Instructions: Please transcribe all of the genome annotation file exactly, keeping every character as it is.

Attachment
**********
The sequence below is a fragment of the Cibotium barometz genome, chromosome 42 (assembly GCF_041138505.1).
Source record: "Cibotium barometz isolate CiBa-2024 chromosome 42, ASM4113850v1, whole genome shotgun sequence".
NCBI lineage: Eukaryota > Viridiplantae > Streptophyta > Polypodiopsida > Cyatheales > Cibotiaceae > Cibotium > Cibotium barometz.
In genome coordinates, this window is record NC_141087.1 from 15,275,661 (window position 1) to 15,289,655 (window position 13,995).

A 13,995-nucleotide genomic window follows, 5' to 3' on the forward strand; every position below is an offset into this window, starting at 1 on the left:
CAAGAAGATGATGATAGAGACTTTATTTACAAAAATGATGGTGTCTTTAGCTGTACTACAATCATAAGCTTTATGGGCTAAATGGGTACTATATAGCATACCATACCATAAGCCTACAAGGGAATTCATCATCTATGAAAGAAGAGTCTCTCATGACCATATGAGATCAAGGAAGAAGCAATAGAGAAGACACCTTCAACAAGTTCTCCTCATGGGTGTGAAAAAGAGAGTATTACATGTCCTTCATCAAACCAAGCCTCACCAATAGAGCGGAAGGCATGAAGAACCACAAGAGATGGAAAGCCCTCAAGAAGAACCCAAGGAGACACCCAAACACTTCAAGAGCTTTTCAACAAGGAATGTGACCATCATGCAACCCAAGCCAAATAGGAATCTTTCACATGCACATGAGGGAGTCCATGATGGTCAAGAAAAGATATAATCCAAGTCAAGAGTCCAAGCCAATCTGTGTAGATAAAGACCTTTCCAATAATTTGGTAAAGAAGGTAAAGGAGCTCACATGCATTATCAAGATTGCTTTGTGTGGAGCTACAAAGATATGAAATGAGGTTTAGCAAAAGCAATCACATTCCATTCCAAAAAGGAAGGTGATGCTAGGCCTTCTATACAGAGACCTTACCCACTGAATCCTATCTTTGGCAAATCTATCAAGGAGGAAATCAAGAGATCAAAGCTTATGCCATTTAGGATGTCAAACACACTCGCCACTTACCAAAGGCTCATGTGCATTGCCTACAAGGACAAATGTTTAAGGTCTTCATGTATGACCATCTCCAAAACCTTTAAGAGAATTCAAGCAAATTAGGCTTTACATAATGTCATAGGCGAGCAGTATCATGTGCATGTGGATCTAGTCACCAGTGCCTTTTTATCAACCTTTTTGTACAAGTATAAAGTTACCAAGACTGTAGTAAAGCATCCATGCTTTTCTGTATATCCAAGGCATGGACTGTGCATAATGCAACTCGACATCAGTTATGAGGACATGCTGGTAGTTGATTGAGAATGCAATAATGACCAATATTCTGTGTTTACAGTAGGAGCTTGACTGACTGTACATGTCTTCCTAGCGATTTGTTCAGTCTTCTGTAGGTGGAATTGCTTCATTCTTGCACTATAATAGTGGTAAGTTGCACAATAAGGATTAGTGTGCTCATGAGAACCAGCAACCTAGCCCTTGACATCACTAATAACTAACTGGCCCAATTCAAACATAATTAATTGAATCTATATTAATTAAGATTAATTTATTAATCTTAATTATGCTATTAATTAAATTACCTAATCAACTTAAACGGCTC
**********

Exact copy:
The sequence below is a fragment of the Cibotium barometz genome, chromosome 42 (assembly GCF_041138505.1).
Source record: "Cibotium barometz isolate CiBa-2024 chromosome 42, ASM4113850v1, whole genome shotgun sequence".
NCBI lineage: Eukaryota > Viridiplantae > Streptophyta > Polypodiopsida > Cyatheales > Cibotiaceae > Cibotium > Cibotium barometz.
In genome coordinates, this window is record NC_141087.1 from 15,275,661 (window position 1) to 15,289,655 (window position 13,995).

A 13,995-nucleotide genomic window follows, 5' to 3' on the forward strand; every position below is an offset into this window, starting at 1 on the left:
CAAGAAGATGATGATAGAGACTTTATTTACAAAAATGATGGTGTCTTTAGCTGTACTACAATCATAAGCTTTATGGGCTAAATGGGTACTATATAGCATACCATACCATAAGCCTACAAGGGAATTCATCATCTATGAAAGAAGAGTCTCTCATGACCATATGAGATCAAGGAAGAAGCAATAGAGAAGACACCTTCAACAAGTTCTCCTCATGGGTGTGAAAAAGAGAGTATTACATGTCCTTCATCAAACCAAGCCTCACCAATAGAGCGGAAGGCATGAAGAACCACAAGAGATGGAAAGCCCTCAAGAAGAACCCAAGGAGACACCCAAACACTTCAAGAGCTTTTCAACAAGGAATGTGACCATCATGCAACCCAAGCCAAATAGGAATCTTTCACATGCACATGAGGGAGTCCATGATGGTCAAGAAAAGATATAATCCAAGTCAAGAGTCCAAGCCAATCTGTGTAGATAAAGACCTTTCCAATAATTTGGTAAAGAAGGTAAAGGAGCTCACATGCATTATCAAGATTGCTTTGTGTGGAGCTACAAAGATATGAAATGAGGTTTAGCAAAAGCAATCACATTCCATTCCAAAAAGGAAGGTGATGCTAGGCCTTCTATACAGAGACCTTACCCACTGAATCCTATCTTTGGCAAATCTATCAAGGAGGAAATCAAGAGATCAAAGCTTATGCCATTTAGGATGTCAAACACACTCGCCACTTACCAAAGGCTCATGTGCATTGCCTACAAGGACAAATGTTTAAGGTCTTCATGTATGACCATCTCCAAAACCTTTAAGAGAATTCAAGCAAATTAGGCTTTACATAATGTCATAGGCGAGCAGTATCATGTGCATGTGGATCTAGTCACCAGTGCCTTTTTATCAACCTTTTTGTACAAGTATAAAGTTACCAAGACTGTAGTAAAGCATCCATGCTTTTCTGTATATCCAAGGCATGGACTGTGCATAATGCAACTCGACATCAGTTATGAGGACATGCTGGTAGTTGATTGAGAATGCAATAATGACCAATATTCTGTGTTTACAGTAGGAGCTTGACTGACTGTACATGTCTTCCTAGCGATTTGTTCAGTCTTCTGTAGGTGGAATTGCTTCATTCTTGCACTATAATAGTGGTAAGTTGCACAATAAGGATTAGTGTGCTCATGAGAACCAGCAACCTAGCCCTTGACATCACTAATAACTAACTGGCCCAATTCAAACATAATTAATTGAATCTATATTAATTAAGATTAATTTATTAATCTTAATTATGCTATTAATTAAATTACCTAATCAACTTAAACGGCTC